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Digging for Diamonds: 2016-17 Breakout Catching Prospects

Two weeks ago, I began a series on sleepers, breakout, and post-hype prospects, starting with Post-Hype Catchers and continuing last week with Sleeper Catchers. This week, we will be discussing catching prospects who have the potential to become some of the top prospects in their respective organizations, and perhaps all of baseball if they can continue to build on their stellar 2016 campaigns. Here are four young catching prospects who I think can fully breakout next year in 2017:

Keibert Ruiz, 18, Dodgers: Already highlighted in Matt Pullman’s Teens Who Rake, Pt. III, Ruiz is my absolute number one  breakout candidate for catching prospects next year. His offensive stats alone should cause you to get that warm, fuzzy feeling inside, but digging deeper into his scouting reports at FanGraphs and Baseball America, you will find that his defensive skills may in fact be ahead of his bat, which is just insane. He is the same age as a high school senior, and I think Ruiz would have been a consensus top-10 pick if he were in the 2016 amateur draft. A great find by Dodgers scouts and the obvious replacement of Yasmani Grandal once he becomes a free agent in 2019, I believe Ruiz is poised to become one of the premier catching prospects in all of baseball, and soon.

Chase Vallot, 20, Royals: If you were to pull someone off Wall Street and ask them about ‘trading,’ they probably are not going to immediately think “Danny Espionsa was a nice pickup for LA.” Instead, their thoughts immediately will go to stocks, which is exactly how you should view your dynasty assets. Someone whose stock you should be buying this offseason is former supplemental first-rounder Chase Vallot. Here are the stats of two players, both age 19, both in Single-A.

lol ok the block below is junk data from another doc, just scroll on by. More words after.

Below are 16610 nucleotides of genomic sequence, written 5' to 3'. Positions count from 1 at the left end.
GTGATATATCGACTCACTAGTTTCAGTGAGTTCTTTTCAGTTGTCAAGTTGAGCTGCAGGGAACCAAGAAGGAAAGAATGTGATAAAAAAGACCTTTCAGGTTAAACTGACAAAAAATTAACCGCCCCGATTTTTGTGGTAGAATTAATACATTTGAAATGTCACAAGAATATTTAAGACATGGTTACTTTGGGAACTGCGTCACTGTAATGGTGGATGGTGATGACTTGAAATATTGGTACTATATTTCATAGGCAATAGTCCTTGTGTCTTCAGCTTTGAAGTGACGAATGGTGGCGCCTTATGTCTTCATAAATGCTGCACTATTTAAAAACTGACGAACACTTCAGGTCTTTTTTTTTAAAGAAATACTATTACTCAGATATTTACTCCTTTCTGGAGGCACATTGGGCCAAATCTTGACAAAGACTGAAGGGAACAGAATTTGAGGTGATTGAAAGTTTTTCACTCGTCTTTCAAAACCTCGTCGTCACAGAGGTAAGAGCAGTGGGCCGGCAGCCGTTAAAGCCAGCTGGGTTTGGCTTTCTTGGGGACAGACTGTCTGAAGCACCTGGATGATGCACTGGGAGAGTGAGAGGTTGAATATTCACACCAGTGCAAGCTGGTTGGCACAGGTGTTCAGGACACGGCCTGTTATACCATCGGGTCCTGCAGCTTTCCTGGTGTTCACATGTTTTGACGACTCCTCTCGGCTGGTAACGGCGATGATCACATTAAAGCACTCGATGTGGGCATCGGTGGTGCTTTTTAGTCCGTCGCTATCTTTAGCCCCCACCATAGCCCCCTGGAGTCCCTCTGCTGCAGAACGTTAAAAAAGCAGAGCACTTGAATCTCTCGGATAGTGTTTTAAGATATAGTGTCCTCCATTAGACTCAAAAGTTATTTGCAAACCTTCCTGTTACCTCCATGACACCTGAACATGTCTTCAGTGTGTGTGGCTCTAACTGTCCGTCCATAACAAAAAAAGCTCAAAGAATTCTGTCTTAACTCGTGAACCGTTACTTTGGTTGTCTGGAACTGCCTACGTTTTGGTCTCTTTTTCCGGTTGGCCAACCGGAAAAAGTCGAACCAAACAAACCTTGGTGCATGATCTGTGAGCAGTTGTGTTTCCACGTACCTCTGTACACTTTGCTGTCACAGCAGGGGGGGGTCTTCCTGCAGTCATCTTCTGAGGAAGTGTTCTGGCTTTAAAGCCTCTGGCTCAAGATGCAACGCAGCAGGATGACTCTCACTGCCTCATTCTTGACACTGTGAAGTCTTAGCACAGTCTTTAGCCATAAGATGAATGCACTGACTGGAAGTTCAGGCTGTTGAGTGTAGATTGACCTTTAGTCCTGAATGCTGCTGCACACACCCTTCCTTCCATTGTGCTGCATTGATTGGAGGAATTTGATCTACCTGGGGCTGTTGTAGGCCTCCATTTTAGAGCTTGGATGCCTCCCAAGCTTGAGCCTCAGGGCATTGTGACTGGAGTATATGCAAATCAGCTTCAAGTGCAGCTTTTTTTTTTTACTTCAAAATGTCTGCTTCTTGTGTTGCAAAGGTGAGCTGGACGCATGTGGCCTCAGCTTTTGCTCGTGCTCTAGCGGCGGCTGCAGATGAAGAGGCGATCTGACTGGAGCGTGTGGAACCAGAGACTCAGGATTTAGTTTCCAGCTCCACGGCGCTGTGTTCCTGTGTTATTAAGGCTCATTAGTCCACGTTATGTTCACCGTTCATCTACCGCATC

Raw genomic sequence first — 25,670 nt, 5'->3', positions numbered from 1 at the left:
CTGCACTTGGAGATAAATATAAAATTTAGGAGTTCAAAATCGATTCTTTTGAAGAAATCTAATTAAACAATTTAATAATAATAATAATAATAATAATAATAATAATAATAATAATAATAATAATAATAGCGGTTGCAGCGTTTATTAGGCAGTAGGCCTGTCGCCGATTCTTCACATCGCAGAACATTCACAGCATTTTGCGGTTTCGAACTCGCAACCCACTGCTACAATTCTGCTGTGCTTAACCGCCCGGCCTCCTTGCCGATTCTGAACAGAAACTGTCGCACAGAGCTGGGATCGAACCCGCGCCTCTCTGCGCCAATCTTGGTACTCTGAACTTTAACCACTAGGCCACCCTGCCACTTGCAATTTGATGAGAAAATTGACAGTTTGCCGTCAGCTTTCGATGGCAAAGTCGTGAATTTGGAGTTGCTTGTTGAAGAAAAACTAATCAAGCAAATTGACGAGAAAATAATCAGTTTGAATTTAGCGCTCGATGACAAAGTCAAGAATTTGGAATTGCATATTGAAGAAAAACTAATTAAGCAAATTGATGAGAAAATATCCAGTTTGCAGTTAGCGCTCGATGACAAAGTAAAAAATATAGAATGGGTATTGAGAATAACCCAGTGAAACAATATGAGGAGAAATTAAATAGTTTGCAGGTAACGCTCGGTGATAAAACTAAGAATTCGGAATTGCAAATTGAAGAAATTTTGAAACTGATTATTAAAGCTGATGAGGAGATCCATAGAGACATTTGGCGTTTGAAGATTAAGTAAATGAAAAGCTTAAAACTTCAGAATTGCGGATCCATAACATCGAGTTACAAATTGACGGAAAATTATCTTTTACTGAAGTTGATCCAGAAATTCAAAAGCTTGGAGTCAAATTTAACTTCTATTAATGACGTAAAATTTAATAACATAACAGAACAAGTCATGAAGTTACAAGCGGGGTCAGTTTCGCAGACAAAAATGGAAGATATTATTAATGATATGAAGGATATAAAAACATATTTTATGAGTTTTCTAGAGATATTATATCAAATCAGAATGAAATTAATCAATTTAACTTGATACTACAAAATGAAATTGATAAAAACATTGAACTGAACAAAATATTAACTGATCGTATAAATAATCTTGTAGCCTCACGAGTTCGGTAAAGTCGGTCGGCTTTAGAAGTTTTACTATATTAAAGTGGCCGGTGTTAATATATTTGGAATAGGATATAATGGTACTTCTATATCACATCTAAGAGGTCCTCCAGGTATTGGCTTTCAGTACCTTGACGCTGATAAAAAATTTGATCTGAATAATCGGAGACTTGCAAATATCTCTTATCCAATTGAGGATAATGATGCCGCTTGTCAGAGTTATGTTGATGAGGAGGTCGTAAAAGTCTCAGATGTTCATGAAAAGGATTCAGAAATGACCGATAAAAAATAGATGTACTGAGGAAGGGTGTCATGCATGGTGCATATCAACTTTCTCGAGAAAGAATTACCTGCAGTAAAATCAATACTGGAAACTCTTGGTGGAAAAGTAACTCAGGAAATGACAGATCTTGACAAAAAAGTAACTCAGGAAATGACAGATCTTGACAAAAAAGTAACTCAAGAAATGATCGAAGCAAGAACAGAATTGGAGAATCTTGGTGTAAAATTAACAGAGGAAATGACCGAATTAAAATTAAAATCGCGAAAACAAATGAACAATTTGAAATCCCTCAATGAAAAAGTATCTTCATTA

Player A: 10.8 BB%, 37.0 K%, .365 ISO, .245 BA, 163 wRC+
Player B: 11.8 BB%, 35.8 K%, .217 ISO, .246 BA, 140 wRC+

Player B is Chase Vallot, of course. Any guesses on Player A? It is none other than Joey Gallo, the Rangers slugging “top prospect.” Vallot does not have the same power Gallo has (no one does), but with “60-grade raw power and plenty of bat speed”, Vallot can still put on a show. He fortunately does not have quite the same degree of plate discipline issues that Gallo had at the same age and level, but a 35.8 K% still is not pretty. Neither are the reports on his defense, as Sickels notes his high passed-ball and error rates. He did throw out 33% of runners this past year, so I would be surprised if the Royals move him off the position in the next two-to-three years. Vallot should play the majority of next season as a 20 year-old catcher in the Carolina League, and if he can get his K-rate down to the 26%-range that Gallo was at in his first taste in High-A, he could become a top-50 or even top-25 dynasty league asset as the “Gallo at catcher.” However, much like Gallo, I do not feel confident in projecting their future MLB success due to their issues with both strikeouts and defensive limitations. I would be trying to acquire Vallot now so that I can sell him for profit in a year or two, before the Royals realize that he is not their answer to Salvador Perez. Don’t fret though, Royals fans, as there is another, more promising catcher on the prospect horizon…